Two California Men Charged in Large-Scale Opioid Distribution Ring
NEWARK, N.J. – Two California men were arrested today for their alleged roles in a large-scale opioid distribution conspiracy that involved the shipment of at least 500,000 fentanyl pills to New Jersey, Acting U.S. Attorney William E. Fitzpatrick announced.
Andrew Tablack, 26, of Beverly Hills, California, and Stephan Durham, 43, of Altadena, California, were both charged by complaint with one count of conspiracy to distribute and possess with intent to distribute 400 grams or more of cyclopropyl fentanyl. Tablack is also charged with distribution of 400 grams or more of cyclopropyl fentanyl. Both defendants were arrested this morning and appeared this afternoon before U.S. Magistrate Judge Patrick J. Walsh in Los Angeles federal court.
According to the complaint:
Beginning in August 2017, the Drug Enforcement Administration began an investigation into the distribution of fentanyl in the Monmouth County, New Jersey, area. Agents executed a search warrant at a Monmouth County residence that resulted in the seizure of a substantial quantity of controlled substances, including approximately 300,000 cyclopropyl fentanyl pills that allegedly had been shipped by Tablack to New Jersey. Tablack and his customers across the United States, including New Jersey, allegedly used the Dark Web – a part of the internet that is not accessible without specific software – to arrange shipments of quantities of cyclopropyl fentanyl to various places throughout the country. Tablack also used end-to-end encrypted communication applications to take orders for fentanyl from customers in New Jersey.
The New Jersey customers allegedly provided Tablack with residential addresses in Monmouth County to which the packages of fentanyl could be mailed and arranged to intercept the packages before they were delivered. Customers paid Tablack with Bitcoin, a form of cryptocurrency that is increasingly common in the narcotics trade due to its relative anonymity.
One such set of packages, mailed by Tablack in September 2017, was intercepted by law enforcement when it reached New Jersey. When the packages were opened, agents found that they contained 226,520 cyclopropyl fentanyl pills that weighed nearly 20 kilograms.
Tablack allegedly maintained a pill production facility in California. Shipping records revealed that Tablack had purchased at least nine pill press machines that were shipped to an industrial building in California. Records showed that a company ostensibly run by Durham was registered as the lessee of that industrial property.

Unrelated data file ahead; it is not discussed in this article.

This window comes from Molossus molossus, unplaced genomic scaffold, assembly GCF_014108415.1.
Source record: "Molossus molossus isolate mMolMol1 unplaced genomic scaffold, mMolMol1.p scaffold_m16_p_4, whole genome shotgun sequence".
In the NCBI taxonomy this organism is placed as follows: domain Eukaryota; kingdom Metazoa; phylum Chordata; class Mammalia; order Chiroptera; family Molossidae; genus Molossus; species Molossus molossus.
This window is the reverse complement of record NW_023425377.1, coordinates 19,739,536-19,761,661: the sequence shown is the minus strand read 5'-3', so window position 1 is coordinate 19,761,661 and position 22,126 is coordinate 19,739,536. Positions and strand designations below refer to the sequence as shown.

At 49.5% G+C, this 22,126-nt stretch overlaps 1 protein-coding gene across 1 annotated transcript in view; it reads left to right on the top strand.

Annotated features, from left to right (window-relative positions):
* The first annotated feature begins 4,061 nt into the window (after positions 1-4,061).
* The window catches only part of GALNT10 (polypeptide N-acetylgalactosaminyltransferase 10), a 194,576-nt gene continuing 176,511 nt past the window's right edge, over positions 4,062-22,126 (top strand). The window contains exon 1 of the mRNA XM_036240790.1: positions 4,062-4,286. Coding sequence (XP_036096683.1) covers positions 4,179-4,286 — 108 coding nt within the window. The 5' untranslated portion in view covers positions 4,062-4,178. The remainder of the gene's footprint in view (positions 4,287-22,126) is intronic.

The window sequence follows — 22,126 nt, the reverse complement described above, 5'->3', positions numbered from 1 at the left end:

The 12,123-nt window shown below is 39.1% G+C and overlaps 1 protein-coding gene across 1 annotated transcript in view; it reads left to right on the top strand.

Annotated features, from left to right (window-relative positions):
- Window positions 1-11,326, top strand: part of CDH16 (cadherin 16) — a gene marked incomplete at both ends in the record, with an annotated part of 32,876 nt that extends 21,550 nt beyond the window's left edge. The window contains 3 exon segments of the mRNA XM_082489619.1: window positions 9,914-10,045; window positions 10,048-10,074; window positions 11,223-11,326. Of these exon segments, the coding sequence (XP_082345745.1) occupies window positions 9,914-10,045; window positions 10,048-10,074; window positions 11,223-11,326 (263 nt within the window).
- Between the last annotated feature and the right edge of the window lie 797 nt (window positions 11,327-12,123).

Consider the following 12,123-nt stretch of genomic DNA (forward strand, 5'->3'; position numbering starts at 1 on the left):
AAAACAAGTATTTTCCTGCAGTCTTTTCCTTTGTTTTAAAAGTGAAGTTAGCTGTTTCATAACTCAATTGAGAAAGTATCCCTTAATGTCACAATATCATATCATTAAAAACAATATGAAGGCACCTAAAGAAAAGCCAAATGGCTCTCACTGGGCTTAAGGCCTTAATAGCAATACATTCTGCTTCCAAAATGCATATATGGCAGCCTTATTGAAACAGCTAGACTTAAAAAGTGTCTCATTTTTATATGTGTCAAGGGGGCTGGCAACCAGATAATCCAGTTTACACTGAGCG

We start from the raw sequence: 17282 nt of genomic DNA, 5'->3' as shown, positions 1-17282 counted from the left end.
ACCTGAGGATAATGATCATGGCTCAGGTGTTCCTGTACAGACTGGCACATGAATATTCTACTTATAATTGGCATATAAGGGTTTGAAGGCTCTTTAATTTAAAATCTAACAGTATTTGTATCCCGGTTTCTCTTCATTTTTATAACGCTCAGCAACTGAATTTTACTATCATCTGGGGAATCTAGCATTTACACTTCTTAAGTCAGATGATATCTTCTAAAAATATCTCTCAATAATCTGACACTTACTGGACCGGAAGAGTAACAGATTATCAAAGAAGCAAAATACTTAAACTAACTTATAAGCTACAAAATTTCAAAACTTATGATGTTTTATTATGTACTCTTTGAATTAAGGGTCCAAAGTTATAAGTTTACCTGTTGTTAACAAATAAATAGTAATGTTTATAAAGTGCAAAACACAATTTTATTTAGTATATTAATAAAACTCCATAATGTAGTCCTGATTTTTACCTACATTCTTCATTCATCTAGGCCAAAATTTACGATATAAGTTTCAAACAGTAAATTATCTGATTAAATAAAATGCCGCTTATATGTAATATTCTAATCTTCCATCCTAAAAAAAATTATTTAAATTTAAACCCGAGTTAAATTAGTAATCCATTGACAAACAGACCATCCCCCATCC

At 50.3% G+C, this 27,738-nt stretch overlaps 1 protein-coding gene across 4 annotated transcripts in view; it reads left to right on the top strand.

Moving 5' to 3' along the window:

Tablack allegedly purchased quantities of fentanyl from a laboratory in China that shipped the packages disguised as food and beauty products. Law enforcement officers in California were able to intercept several additional packages sent from various parts of Asia bound for properties controlled by Tablack and Durham, including fentanyl and dies used to mark illicitly manufactured pills.
The charges carry a mandatory minimum penalty of 10 years in prison, a potential maximum penalty of life in prison, and a $10 million fine.
The government is represented by Assistant U.S. Attorney Tazneen Shahabuddin of the U.S. Attorney’s Office General Crimes Unit in Newark.
Acting U.S. Attorney Fitzpatrick credited the special agents of DEA in Newark, under the direction of Special Agent in Charge Valerie Nickerson; special agents of DEA in Los Angeles, under the direction of Special Agent in Charge David Downing; the U.S. Department of Homeland Security (DHS), Homeland Security Investigation’s (HSI) Newark Division, under the direction of Acting Special Agent in Charge Michael McCarthy; DHS-HSI, Los Angeles Division, under the direction of Special Agent in Charge Joseph Macias; inspectors of the U.S. Postal Inspection Service, under the direction of Acting Inspector in Charge Joseph W. Cronin; and special agents of the U.S. Postal Service Office of Inspector General, under the direction of Acting Special Agent in Charge Kenneth Cleevely, Eastern Area Field Office, with the investigation leading to the charges.
The charges and allegations contained in the complaint are merely accusations, and the defendants are presumed innocent unless and until proven guilty.